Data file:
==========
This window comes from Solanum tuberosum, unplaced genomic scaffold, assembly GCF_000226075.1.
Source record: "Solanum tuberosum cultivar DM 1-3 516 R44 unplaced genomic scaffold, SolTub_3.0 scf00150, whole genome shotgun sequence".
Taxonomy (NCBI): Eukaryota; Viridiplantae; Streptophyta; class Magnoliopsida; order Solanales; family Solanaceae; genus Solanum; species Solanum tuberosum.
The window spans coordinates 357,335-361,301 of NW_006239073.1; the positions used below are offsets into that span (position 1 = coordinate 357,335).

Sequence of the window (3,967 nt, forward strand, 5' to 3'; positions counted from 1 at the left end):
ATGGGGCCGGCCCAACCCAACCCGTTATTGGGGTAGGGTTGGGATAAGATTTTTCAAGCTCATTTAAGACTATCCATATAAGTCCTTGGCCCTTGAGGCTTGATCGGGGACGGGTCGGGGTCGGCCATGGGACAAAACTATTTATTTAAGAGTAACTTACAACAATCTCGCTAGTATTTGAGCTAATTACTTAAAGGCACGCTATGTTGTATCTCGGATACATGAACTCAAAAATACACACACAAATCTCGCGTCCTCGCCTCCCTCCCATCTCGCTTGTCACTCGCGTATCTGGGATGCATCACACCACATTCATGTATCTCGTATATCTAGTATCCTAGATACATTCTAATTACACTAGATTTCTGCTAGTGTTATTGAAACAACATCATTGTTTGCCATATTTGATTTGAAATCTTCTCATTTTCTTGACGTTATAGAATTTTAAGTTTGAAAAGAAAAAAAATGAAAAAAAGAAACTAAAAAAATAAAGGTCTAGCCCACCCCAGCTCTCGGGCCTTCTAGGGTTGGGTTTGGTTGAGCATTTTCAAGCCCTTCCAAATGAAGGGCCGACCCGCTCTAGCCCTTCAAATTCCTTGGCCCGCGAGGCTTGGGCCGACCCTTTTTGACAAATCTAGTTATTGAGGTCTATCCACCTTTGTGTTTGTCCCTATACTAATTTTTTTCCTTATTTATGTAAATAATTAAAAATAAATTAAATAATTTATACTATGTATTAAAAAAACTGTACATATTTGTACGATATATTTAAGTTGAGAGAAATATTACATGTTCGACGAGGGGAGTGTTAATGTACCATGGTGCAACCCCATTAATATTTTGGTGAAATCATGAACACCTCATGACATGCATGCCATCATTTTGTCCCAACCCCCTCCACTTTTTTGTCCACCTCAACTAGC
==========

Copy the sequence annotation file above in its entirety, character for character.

This window comes from Solanum tuberosum, unplaced genomic scaffold, assembly GCF_000226075.1.
Source record: "Solanum tuberosum cultivar DM 1-3 516 R44 unplaced genomic scaffold, SolTub_3.0 scf00150, whole genome shotgun sequence".
Taxonomy (NCBI): Eukaryota; Viridiplantae; Streptophyta; class Magnoliopsida; order Solanales; family Solanaceae; genus Solanum; species Solanum tuberosum.
The window spans coordinates 357,335-361,301 of NW_006239073.1; the positions used below are offsets into that span (position 1 = coordinate 357,335).

Sequence of the window (3,967 nt, forward strand, 5' to 3'; positions counted from 1 at the left end):
ATGGGGCCGGCCCAACCCAACCCGTTATTGGGGTAGGGTTGGGATAAGATTTTTCAAGCTCATTTAAGACTATCCATATAAGTCCTTGGCCCTTGAGGCTTGATCGGGGACGGGTCGGGGTCGGCCATGGGACAAAACTATTTATTTAAGAGTAACTTACAACAATCTCGCTAGTATTTGAGCTAATTACTTAAAGGCACGCTATGTTGTATCTCGGATACATGAACTCAAAAATACACACACAAATCTCGCGTCCTCGCCTCCCTCCCATCTCGCTTGTCACTCGCGTATCTGGGATGCATCACACCACATTCATGTATCTCGTATATCTAGTATCCTAGATACATTCTAATTACACTAGATTTCTGCTAGTGTTATTGAAACAACATCATTGTTTGCCATATTTGATTTGAAATCTTCTCATTTTCTTGACGTTATAGAATTTTAAGTTTGAAAAGAAAAAAAATGAAAAAAAGAAACTAAAAAAATAAAGGTCTAGCCCACCCCAGCTCTCGGGCCTTCTAGGGTTGGGTTTGGTTGAGCATTTTCAAGCCCTTCCAAATGAAGGGCCGACCCGCTCTAGCCCTTCAAATTCCTTGGCCCGCGAGGCTTGGGCCGACCCTTTTTGACAAATCTAGTTATTGAGGTCTATCCACCTTTGTGTTTGTCCCTATACTAATTTTTTTCCTTATTTATGTAAATAATTAAAAATAAATTAAATAATTTATACTATGTATTAAAAAAACTGTACATATTTGTACGATATATTTAAGTTGAGAGAAATATTACATGTTCGACGAGGGGAGTGTTAATGTACCATGGTGCAACCCCATTAATATTTTGGTGAAATCATGAACACCTCATGACATGCATGCCATCATTTTGTCCCAACCCCCTCCACTTTTTTGTCCACCTCAACTAGC